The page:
Differentiating surgical from non-surgical lesions using perfusion MR imaging and proton MR spectroscopic imaging

Meng Law, Micole Hamburger, Glyn Johnson, Matilde Inglese, Ana Londono, John Golfinos, David Zagzag, Edmond A. Knopp

Research output: Contribution to journalReview ArticleResearchpeer-review

37 Citations (Scopus)

Abstract

Advanced MRI techniques, such as MR spectroscopy, diffusion and perfusion MR imaging can give important in vivo physiological and metabolic information, complementing morphologic findings from conventional MRI in the clinical setting. Combining perfusion MRI and MR spectroscopy can help in patients with brain masses in who the pre-operative differential diagnosis is unclear. This review demonstrates the use of dynamic, susceptibility weighted, contrast-enhanced MR imaging (DSC MRI) and magnetic resonance spectroscopic imaging (MRSI) tpo distinguish surgical from non-surgical lesions in the brain. There is overlap in the MRI appearance of many enhancing and ring-enhancing lesions such as gliomas, metastases, inflammatory lesions, demyelinating lesions, subacute ischemia, abscess and some AIDS related lesions. We review examples of histopathologically confirmed high-grade glioma, a middle cerebral artery territory infarct, a tumefactive demyelinating lesion and a metastasis for which conventional MR imaging (MRI) was non-specific and potentially misleading and demonstrate how DSC MRI and MRSI features were used to increase the specificity of neurodiagnosis. At several institutions, many patients routinely undergo MRI as well as MRSI and DSC MRI. Cerebral blood flow (CBF), mean transit time (MTT), and relative cerebral blood volume (rCBV) measurements are obtained from regions of maximal perfusion as determined from perfusion color overlay maps. Metabolite levels and ratios are determined for Choline (Cho), N-Acetyl Aspartate (NAA), Lactate and Lipids (LL). Metabolite levels are obtained by measuring the peak heights of each metabolite and the ratios are obtained from these measurements for Cho/Cr, Cho/NAA and NAA/Cr. Neurosurgical intervention carries substantial morbidity, mortality, financial and potential emotional cost to the patient and family. Making a pre-operative diagnosis allows the neurosurgeon to be confident in the choice of treatment plan for the patient and allays considerable patient anxiety. The utility of combining clinical findings with multi-parametric information from perfusion and spectroscopic MR imaging in differentiating surgical lesions from those which do not require surgical intervention is discussed.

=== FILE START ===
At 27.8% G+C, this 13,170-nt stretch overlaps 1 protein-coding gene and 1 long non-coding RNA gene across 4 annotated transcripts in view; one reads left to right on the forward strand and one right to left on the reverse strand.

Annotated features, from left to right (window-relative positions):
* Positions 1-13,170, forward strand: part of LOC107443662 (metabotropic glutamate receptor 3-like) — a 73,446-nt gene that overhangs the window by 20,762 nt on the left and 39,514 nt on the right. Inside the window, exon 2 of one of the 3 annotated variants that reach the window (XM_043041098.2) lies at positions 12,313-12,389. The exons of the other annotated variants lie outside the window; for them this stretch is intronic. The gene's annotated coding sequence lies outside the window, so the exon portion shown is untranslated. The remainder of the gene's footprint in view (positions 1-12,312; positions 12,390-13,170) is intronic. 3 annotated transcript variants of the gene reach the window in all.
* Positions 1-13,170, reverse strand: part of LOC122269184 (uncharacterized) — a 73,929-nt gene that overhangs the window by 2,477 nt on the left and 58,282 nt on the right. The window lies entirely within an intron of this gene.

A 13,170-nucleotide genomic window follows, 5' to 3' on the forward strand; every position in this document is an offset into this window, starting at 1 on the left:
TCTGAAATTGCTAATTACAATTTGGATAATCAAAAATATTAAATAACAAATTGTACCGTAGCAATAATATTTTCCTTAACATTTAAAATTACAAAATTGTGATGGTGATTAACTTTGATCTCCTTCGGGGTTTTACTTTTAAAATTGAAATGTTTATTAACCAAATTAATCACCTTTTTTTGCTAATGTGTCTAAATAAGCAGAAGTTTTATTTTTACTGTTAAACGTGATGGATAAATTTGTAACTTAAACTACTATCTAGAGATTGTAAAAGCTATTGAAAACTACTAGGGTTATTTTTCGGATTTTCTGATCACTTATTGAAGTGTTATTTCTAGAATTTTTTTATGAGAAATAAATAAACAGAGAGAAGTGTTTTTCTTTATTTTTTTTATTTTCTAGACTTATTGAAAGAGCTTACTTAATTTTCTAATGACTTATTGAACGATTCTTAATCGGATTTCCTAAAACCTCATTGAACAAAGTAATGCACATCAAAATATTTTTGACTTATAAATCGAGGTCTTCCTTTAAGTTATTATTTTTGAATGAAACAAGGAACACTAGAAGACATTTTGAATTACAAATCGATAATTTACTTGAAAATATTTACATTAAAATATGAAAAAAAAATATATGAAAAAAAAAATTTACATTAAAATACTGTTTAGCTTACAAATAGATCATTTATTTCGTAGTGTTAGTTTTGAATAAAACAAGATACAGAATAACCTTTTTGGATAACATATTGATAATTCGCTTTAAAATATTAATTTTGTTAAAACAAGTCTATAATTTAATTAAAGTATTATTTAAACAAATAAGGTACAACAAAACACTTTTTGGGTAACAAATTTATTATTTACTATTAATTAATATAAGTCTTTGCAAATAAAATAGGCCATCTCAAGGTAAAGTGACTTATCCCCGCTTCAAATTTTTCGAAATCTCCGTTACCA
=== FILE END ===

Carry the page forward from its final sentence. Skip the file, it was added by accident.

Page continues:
Original languageEnglish
Pages (from-to)557-565
Number of pages9
JournalTechnology in Cancer Research and Treatment
Volume3
Issue number6
DOIs
Publication statusPublished - 1 Jan 2004
Externally publishedYes

Keywords

  • Cerebral infarct
  • High grade glioma
  • Perfusion MR Imaging
  • Proton MR Spectroscopy (1H-MRS)
  • Tumefactive demyelinating lesion

Cite this